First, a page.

Is it time to break up with Facebook?

May 20, 2015

Facebook has for a long time been considered one of the pillars of any business' social strategy. It's only natural; Facebook is the world's largest online network with over 1.35 billion users all sharing content 4.75 billion times a day.

Despite the facts, businesses seem to be staging a mini revolt against Facebook recently and in this blog we investigate why and whether or not the time has come to seriously consider removing Facebook from your social strategy.

What is driving this trend of businesses deleting their Facebook? Well, as expected, the list of reasons is long, some of them valuable and, others, not so much. We have picked 5 of the most valuable reasons why Facebook may not be the right choice for you and your business.

Facebook takes traffic away from your business website

Some may argue that driving traffic to your Facebook page is a good thing because users will hopefully like your page and be targeted with your content on Facebook.But with recent newsfeed changes, only 6% of your community sees your posts organically on Facebook, and this may no longer be the best path for your users to take. Maybe keeping users on your website so they convert with an inbound strategy such as a newsletter sign up or purchase would be better.

Facebook is expensive

If you are a business on Facebook nowadays, you have to be prepared to spend some money to get yourself noticed by your community. Like we mentioned above, your organic reach only captures 6% of your followership so promoted posts and advertising are a must. Whether you choose to boost twice weekly or run an advertising campaign, you need a budget for Facebook.

Facebook has too much control over your content

Facebook owns the content you share on Facebook and also has control over the type of content you can and cannot post. There are many rules for marketers on Facebook that you must follow or risk losing your page all together. For example, you cannot ask your community to like, share or do anything else with another Facebook feature, and you cannot have more than 20% text in your advertising images.  Use this handy tool to calculate whether your ad creative has over 20% text.

Facebook connects your business with people who aren't in your target market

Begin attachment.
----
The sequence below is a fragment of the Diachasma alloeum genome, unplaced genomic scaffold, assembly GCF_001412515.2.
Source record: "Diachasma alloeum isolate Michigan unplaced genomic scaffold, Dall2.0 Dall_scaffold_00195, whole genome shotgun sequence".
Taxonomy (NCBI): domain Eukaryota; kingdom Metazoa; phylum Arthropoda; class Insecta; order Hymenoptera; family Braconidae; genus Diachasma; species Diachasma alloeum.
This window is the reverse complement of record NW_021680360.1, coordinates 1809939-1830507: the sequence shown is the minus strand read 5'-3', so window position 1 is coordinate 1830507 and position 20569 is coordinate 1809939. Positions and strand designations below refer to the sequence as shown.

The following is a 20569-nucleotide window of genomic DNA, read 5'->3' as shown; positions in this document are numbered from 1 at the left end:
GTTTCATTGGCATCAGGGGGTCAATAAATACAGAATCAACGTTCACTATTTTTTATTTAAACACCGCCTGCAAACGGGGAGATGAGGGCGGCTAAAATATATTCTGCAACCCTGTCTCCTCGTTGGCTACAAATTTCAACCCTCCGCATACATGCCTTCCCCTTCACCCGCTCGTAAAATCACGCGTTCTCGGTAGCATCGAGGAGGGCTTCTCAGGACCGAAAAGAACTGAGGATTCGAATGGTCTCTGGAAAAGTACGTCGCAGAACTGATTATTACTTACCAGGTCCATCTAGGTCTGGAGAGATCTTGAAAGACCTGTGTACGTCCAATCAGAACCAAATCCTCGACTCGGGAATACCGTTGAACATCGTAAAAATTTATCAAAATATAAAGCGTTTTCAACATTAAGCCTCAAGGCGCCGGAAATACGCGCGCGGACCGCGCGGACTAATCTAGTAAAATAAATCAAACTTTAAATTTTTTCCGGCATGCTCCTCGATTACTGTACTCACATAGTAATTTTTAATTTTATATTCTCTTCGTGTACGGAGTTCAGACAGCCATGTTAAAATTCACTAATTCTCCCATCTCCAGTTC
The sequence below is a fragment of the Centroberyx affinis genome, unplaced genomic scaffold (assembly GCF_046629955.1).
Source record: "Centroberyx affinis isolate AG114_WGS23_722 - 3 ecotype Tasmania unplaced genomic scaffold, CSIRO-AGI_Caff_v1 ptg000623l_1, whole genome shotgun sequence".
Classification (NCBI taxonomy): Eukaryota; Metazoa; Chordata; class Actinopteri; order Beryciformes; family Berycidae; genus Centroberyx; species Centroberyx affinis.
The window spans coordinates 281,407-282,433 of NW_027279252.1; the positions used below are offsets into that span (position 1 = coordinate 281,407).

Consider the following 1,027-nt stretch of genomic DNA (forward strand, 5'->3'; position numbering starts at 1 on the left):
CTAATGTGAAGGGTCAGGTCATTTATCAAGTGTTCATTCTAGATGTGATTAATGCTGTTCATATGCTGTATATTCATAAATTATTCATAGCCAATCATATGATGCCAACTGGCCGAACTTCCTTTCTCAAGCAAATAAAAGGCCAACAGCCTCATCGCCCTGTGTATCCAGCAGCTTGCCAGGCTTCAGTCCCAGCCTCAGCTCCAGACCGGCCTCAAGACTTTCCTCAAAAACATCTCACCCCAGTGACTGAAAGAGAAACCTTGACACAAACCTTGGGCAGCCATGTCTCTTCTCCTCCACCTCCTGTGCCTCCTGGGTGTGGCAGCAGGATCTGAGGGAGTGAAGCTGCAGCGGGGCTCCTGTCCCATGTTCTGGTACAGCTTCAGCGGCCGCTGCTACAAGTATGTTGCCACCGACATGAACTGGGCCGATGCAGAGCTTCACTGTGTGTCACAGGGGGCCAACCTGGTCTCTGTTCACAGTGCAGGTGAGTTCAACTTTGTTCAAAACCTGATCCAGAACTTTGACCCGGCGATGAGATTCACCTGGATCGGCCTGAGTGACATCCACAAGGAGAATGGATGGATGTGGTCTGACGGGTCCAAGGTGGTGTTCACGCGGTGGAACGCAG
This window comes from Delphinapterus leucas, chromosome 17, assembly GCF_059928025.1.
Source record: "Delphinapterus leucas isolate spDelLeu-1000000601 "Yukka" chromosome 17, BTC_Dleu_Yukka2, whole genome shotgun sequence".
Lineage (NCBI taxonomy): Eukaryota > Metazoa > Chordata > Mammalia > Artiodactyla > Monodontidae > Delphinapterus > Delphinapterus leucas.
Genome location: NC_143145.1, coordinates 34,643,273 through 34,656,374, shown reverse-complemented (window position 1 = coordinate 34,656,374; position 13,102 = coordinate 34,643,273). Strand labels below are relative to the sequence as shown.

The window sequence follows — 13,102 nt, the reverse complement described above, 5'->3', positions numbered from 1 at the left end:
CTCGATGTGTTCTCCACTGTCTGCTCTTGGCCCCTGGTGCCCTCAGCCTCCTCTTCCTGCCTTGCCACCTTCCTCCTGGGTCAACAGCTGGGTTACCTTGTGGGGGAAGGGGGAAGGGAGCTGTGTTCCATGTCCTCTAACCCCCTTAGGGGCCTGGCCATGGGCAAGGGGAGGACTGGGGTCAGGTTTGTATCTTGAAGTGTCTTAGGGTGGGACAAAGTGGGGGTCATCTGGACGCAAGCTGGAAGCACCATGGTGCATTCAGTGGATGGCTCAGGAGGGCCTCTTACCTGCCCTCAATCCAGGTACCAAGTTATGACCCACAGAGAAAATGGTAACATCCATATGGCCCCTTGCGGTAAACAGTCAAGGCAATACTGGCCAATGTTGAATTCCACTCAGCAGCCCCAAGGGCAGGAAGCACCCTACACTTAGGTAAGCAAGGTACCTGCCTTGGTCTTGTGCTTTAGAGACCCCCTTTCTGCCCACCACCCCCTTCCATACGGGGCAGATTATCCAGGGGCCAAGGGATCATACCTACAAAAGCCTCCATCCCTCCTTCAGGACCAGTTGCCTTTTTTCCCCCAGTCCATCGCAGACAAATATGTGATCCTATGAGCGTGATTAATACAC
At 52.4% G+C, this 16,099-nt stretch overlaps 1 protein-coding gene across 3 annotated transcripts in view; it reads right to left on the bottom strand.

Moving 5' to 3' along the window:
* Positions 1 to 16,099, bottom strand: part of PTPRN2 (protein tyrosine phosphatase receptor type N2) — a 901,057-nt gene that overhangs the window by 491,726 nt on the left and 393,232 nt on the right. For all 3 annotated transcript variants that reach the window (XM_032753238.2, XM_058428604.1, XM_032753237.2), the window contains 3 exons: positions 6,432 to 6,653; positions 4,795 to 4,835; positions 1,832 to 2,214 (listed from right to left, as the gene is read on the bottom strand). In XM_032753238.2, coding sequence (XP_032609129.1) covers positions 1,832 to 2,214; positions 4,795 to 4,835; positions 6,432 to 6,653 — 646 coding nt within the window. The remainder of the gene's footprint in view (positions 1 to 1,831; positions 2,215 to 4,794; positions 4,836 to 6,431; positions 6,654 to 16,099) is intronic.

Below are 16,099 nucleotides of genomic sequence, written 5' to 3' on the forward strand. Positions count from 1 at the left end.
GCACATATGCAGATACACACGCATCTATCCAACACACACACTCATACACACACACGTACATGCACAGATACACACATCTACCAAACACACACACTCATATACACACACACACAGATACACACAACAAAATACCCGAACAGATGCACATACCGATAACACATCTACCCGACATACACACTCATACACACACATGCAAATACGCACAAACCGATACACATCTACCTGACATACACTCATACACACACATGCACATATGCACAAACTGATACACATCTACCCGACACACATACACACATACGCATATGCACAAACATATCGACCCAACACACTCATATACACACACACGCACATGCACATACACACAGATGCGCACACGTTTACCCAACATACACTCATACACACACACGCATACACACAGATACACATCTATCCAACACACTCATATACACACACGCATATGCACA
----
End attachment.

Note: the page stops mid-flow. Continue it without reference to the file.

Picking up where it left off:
Facebook does have some effective targeting tools but how do you know you are actually reaching your target market? When your boosted post is served to 27,000 users and yet it only converts into 150 likes, it suggests that perhaps the targeting isn't as specific as you would like.

Facebook Insights does not offer enough actionable data to assess the ROI

Facebook insights really only offer the surface line of information considering the actual amount of information it has on each user. It also doesn't offer metrics such as click through rate and cost per conversion. With the amount of information Facebook could share, Insights is disappointing.

There are many more reasons why marketers are leaving Facebook but as with any argument there are pros and cons.

So...should you delete your Facebook?

If you are seeing conversions from your Facebook business page and users are liking, commenting and interacting with you, then keep on going. This is a great sign and will be improving the image of your brand. If nobody has commented or liked for a long while, maybe you would consider cutting the cord.

Ultimately, despite the controversial conversations happening out there, it is probably a good idea to stay on Facebook for now, especially since they've launched instant publishing.  But it is important to evaluate your use of Facebook, your current investment in time on your Facebook and whether you are seeing a positive ROI. You may decide to shift the time you put into Facebook based on your findings.

Note these reasons are speculative and we don't endorse them necessarily. Book a consultation with a digital marketing team in order to make the best decision for your business.

Written by
Alexander Rauser
Alexander Rauser


Alexander Rauser is the author of Boardroom Guide to Digital Accountability and Digital Strategy: A Guide to Digital Business Transformation, and creator of the DSX Program, a digital strategy and transformation program for Enterprises.

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